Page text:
Investors are abandoning stocks in droves, having withdrawn $75 billion from U.S. equity funds since the end of April. That figure tops the $73 billion pulled from stock funds in the five months following the collapse of Lehman Brothers in 2008. This begs the questions: Where are they going and when will they return?
Bond funds have taken in $42 billion since the end of April. Declining Treasury yields suggest that investors have sought the perceived safety of government securities while fleeing the volatility and uncertainty of the stock market. Other havens include money market funds, bank deposits and CDs. Also, a variety of insurance products that offer a level of guaranteed return have benefited from stock market flight.
When will investors buy stocks again? If the answer is, once the European crisis is solved and there are signs the U.S economy is on a better growth path, it will be too late. Stock prices already will have risen by the time those issues are resolved. As Warren Buffett counseled in October 2008, “If you wait for the robins, spring will be over.”
As usual, though, many investors will pay a hefty premium for “feeling better” about things. Some won’t find the confidence to buy stocks until they read the headline “Stock market sets new all-time high, surpassing October 2007 mark of 14,280 on the Dow.” Once this occurs, I expect mutual-fund inflows to reach record levels in the ensuing months.
This is not an endorsement to go “all in” today. Instead, recent market volatility offers opportunities to chisel away at reasonable valuations for blue chip companies. A few smart market veterans have recently weighed in with their long-term outlooks.
The Wall Street Journal interviewed Richard Sylla of New York University’s Stern School of Business. Sylla has studied market behavior as far back as 1790, and correctly predicted a poor decade for stocks in 2000. Today, his analysis suggests that if the market follows its long-term pattern, the Dow could reach 20,250 by the end of 2020. That 78-percent gain equates to a 6.5-percent annual rate of return. Sylla counsels that “people ought to take a longer view and think in terms of years and even decades.”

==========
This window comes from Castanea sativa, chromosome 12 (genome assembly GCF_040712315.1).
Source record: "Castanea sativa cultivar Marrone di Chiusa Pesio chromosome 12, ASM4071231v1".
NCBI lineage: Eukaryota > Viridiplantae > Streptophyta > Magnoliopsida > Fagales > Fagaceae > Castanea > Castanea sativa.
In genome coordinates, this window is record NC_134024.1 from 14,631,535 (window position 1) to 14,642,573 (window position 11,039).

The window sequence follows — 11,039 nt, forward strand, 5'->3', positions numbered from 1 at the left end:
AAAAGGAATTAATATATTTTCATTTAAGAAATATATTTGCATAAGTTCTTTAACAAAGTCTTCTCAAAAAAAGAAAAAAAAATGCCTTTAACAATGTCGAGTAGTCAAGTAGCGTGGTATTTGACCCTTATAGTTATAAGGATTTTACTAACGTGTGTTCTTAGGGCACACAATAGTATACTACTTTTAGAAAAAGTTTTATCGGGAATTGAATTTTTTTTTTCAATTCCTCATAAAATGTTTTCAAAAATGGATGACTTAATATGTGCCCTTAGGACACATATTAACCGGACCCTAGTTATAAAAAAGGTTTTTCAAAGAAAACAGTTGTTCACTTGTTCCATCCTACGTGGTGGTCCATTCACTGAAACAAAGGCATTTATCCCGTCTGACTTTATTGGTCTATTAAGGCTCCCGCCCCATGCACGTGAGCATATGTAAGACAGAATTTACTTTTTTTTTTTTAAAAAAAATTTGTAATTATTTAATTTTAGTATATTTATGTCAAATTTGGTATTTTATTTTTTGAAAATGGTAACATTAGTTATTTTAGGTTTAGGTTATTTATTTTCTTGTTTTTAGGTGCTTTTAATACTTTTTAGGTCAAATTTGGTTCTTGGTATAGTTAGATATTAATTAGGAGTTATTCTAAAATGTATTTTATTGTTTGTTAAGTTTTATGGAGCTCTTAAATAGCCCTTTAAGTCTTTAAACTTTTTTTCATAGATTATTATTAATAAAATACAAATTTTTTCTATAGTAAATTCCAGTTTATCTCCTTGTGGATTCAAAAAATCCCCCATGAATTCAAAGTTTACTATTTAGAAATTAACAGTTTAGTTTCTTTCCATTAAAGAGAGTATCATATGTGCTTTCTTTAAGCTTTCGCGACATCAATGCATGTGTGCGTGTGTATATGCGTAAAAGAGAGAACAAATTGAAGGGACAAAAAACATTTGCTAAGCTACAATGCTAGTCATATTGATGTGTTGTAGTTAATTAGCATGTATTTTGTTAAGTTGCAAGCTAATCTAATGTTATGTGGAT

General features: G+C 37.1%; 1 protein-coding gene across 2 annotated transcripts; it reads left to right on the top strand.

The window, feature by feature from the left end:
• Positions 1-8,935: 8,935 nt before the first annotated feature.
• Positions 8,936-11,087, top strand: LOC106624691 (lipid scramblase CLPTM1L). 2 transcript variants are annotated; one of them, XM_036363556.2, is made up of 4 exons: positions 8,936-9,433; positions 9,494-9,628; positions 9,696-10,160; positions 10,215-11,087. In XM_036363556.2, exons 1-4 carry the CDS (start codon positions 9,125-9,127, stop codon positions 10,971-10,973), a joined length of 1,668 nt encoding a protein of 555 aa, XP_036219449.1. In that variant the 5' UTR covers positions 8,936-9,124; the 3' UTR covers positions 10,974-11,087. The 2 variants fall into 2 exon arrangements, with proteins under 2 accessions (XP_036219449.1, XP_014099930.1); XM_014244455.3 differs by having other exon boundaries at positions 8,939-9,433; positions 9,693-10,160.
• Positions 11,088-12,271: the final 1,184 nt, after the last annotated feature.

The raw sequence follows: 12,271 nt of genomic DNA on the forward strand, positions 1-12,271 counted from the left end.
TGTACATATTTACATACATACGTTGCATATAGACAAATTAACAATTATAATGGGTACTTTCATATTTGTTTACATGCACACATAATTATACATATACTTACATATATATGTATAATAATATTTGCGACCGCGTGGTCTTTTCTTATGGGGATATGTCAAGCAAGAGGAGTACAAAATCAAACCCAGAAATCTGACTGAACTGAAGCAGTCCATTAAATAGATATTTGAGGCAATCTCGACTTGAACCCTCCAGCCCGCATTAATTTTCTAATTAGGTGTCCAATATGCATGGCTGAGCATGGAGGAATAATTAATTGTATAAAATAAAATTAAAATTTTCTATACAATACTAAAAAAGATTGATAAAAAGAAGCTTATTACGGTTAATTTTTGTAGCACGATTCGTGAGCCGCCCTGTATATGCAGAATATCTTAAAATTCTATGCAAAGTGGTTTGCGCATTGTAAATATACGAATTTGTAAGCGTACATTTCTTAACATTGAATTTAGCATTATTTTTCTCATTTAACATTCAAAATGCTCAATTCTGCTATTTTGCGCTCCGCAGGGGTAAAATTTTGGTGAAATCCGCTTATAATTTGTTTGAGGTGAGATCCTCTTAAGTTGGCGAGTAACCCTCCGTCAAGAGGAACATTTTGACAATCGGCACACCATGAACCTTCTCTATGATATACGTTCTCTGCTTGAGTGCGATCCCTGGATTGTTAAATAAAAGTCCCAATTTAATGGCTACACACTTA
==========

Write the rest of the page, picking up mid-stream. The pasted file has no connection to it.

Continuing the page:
John Bogle, the 82-year-old founder of Vanguard Group, in 1999 predicted a low-single-digit return for stocks over the next decade. It turned out he was too optimistic. Bogle now believes stock investors will double their money in 10 years for a 7-percent annual rate of return.
In a MarketWatch interview, Jeremy Grantham of investment firm GMO LLC concedes there is a “decent chance” of stocks becoming even cheaper. Yet in keeping with a long-term view, he submits that “in stocks you will eventually do OK at these prices.”
Going back to the 2007 highs, the emotions surrounding the market were one of carefree optimism—there was no concern about risk. Of course, we now know investors should have been turning cautious and selling stocks as they were effortlessly soaring higher.
Today, the pendulum has swung 180 degrees in the other direction. Investors’ sentiment is in the dumps and risk aversion is pervasive. So by extension, one could conclude it’s a good time to buy stocks.•
Skarbeck is managing partner of Indianapolis-based Aldebaran Capital LLC, a money-management firm. His column appears every other week. Views expressed are his own. He can be reached at 818-7827 or firstname.lastname@example.org.